Archive for category Digital
When it comes to digital marketing channels and understanding what and why people do the things they do online, it can become a complex and daunting task. With the plethora of recording tools, testing, experimentation and analytics applications available to us, the decisions of which one and what data do I need to be looking at – becomes harder and more time-consuming all the time. Have you sat there, staring at a Google Analytics dashboards, flicking through the massive amount of clickstream data, hoping to pull out any number of insights to justify your involvement in a project? If you said yes – don’t worry you’re not alone.
In a book by Avinash Kaushik, called Web Analytics 2.0 (The art of online accountability & science of customer centricity), Kaushik points out that we need to look at a combination of tools in order to get closer to insight. He also points out that we can still do this without investing huge sums of money and in fact for SME’s we can still do it for free (well not including someone to implement the code and test it).
So what do we need? Below is a list of free (or relatively cheap) tools you can implement to start to build a powerful web analytics tool box. I’ll go into detail in later posts, but for now, here’s an overview for you to get going.
- Clickstream eg. reporting from Google Analytics, Woopra, Clicktale.
What is it? Collecting, storing and analysing your users click-level data such as visits, time on site, page views, bounce rates, campaign traffic and user stats like browser, mobile software and geo-location. All the while allowing you to store specific reports, customise dashboards and schedule reports. This is collecting the ‘WHAT’ users are doing. It can also be extended to email, online advertising, mobile apps and software i.e. basically any interaction with a digital device can be recorded and contribute to your clickstream data.
Why we care? Remember the terms ROI, cost per acquisition, cost per conversion, cost per lead etc? In plain and simple terms these mean – money gained in relation to the money spent. The first step in getting to arrive at ROI, is the recording of what users are doing when they interact with your digital marketing. Access to these reports should be a given – not an option.
- Multiple Outcomes Analysis eg. goals and sales funnels analysis in GA, task completion rates in iPerceptions, social media outcomes in Sprout, recognising customer struggle via Tea Leaf.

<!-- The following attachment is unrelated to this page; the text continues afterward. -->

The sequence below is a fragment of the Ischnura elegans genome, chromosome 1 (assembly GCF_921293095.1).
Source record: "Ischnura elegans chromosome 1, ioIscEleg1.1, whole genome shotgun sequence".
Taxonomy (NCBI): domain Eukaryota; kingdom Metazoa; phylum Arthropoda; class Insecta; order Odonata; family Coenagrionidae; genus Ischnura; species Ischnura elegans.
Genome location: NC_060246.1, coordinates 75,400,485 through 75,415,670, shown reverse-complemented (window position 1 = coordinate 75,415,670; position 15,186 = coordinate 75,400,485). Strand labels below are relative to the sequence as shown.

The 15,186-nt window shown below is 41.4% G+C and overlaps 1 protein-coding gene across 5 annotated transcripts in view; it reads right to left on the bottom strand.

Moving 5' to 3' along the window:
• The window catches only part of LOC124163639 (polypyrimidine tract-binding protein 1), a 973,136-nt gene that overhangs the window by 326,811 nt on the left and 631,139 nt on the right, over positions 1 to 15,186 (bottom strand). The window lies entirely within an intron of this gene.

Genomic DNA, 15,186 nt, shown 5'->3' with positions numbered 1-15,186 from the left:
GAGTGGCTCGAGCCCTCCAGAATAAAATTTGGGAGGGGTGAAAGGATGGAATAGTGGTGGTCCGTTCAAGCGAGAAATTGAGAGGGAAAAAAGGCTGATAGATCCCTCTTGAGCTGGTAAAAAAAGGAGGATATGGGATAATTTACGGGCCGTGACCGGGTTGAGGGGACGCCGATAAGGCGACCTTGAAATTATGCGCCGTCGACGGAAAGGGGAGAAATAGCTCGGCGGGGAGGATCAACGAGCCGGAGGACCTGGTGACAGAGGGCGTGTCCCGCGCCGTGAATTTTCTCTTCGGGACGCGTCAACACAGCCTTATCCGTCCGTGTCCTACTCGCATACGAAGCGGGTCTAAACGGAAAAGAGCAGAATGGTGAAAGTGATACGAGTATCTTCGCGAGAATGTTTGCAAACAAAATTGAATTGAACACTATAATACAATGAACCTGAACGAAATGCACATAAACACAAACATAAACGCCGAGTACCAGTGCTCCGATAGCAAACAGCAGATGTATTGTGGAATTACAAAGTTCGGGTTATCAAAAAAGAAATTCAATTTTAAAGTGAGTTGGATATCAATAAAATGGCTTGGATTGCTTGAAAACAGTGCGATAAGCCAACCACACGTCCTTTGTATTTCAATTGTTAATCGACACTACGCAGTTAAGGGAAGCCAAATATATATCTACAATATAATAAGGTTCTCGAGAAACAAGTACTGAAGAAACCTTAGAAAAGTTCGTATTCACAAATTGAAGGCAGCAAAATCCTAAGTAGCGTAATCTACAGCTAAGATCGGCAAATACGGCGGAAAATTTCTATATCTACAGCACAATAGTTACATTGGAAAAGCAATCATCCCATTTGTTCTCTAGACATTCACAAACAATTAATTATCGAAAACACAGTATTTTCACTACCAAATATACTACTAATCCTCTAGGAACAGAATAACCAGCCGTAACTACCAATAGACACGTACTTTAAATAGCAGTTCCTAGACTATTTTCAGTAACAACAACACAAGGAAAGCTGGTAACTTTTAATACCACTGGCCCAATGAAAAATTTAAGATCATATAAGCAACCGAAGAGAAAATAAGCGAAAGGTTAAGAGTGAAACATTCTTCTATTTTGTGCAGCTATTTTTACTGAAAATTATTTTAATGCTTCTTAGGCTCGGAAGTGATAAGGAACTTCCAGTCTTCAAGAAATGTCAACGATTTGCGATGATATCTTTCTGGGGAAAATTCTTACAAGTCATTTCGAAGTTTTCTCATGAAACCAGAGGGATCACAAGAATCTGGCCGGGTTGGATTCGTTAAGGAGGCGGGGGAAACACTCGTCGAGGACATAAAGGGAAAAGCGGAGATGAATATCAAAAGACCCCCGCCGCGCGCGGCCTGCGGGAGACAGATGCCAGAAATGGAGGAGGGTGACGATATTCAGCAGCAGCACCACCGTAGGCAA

What is it? This data looks at how user activity (and the end outcomes) are tied to the underlying business goals of the project. Albeit increased revenue, reduced cost and/or increase customer service/satisfaction (there’s not much that doesn’t fit into one of these 3 broad categories). These measures look at the macro goals (eg. sales of products) in relation to the micro goals (eg. sign up for newsletters, social interactions on site etc). To effectively report on multiple outcomes however, it relies on the fact that the project and business goals are clear from the outset and that it has been identified upfront, what outcomes are to be measured.
Why we care? Because essentially – this what we are here to do? Deliver digital solutions to help achieve our clients business objectives. It is a necessity in order to remain competitive.
- Experimentation and testing eg. Google Website Optimiser, Optimizely.
What is it? This helps us understand ‘Why’ something has performed good or bad. Through experimentation and testing we can run real-time experiments on site with various ideas and let our customers tell us what works best. Many are afraid of failing in this area and don’t test to avoid embarrassment with the client or boss. But in the good news is, this type of failing allows us to quickly (and with minimal cost) re-adjust strategy. We can do this with sales messages, images, copy & entire pages, not to mention the many email broadcast and ad-serving solutions that offer these features built-in.
Why we care? Why guess, when you can upload a number of versions and let the customer help you ‘optimise’ the content. It’s an easy win for everyone.